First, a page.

Upper West Side resident requested revocation of temporary certificates of occupancy for near-complete Trump development. BSA denied an application made by Olive Freud, on behalf of the Committee for Environmentally Sound Development, to rescind two temporary certificates of occupancy for The Heritage, a 31- story residential condominium on 240 Riverside Boulevard in Lincoln Square, Manhattan. The building is located within Trump Place, a 15-parcel, residential/commercial development along Riverside Drive South on Manhattan’s west side.
After the Planning Commission approved the project in 1992, the developer entered into a mapping agreement with the City and received the required permits from Buildings. In 2003, Freud appealed the permits to BSA, arguing that the developer had breached the mapping agreement by failing to connect Riverside Boulevard to 72nd Street. BSA disagreed and denied the appeal. Thereafter construction was completed and Buildings issued two temporary certificates of occupancy.
In 2006, Freud appealed the temporary certificates to BSA, arguing that Buildings failed to review traffic impacts, acted before construction was completed, and did not fully review compliance with approved plans. Freud also claimed that in a prior appeal BSA ordered that temporary certificates be held until Riverside Boulevard and 72nd Street were connected.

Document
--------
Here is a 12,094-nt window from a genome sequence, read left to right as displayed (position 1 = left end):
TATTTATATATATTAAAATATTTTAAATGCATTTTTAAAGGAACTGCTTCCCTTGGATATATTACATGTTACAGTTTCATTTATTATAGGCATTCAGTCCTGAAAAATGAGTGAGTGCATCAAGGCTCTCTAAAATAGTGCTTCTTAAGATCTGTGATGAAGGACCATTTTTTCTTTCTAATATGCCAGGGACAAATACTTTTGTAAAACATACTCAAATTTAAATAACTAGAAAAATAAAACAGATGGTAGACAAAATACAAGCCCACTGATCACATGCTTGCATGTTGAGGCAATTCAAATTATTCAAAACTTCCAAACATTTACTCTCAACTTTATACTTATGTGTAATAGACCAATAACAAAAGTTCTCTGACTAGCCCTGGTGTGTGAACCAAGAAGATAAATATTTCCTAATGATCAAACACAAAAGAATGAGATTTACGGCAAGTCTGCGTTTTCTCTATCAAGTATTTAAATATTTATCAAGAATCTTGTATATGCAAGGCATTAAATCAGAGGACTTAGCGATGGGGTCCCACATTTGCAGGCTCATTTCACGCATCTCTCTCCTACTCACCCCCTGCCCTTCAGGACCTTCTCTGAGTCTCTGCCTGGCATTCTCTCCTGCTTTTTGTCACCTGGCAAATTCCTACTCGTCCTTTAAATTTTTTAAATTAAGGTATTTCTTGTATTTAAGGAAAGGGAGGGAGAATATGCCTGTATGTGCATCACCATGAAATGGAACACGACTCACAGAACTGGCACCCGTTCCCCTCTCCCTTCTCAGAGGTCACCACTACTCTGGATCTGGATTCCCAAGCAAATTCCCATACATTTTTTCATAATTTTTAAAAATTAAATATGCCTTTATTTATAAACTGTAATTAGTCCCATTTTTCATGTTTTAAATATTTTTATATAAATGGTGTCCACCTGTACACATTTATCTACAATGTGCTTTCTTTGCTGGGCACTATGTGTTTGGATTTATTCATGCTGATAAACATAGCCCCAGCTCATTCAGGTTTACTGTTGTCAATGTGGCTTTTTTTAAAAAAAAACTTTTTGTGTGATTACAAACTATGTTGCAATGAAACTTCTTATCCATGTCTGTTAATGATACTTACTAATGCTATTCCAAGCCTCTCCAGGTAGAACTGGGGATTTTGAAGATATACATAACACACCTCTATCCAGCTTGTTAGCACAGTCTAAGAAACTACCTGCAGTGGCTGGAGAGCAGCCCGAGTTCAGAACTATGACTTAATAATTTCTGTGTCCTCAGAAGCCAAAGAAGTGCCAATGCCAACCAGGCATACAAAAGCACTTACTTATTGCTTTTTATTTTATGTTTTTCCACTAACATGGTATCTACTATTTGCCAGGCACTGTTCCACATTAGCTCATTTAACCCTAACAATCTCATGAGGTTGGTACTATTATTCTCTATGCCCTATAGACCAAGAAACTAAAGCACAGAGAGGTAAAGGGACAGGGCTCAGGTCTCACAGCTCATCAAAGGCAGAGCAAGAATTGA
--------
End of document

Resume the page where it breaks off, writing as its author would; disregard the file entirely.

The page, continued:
BSA again disagreed with Freud and denied the appeal, concluding that Buildings was not required to research traffic impacts and could issue temporary certificates upon partial review even if work was in progress. BSA also clarified that its 2003 resolution did not prohibit issuance of temporary certificates and that individual comments made by commissioners at the hearing should not be construed as binding orders.
BSA: 240 Riverside Boulevard (189-05- A) (March 14, 2006) (James Periconi, for Freud). CITYADMIN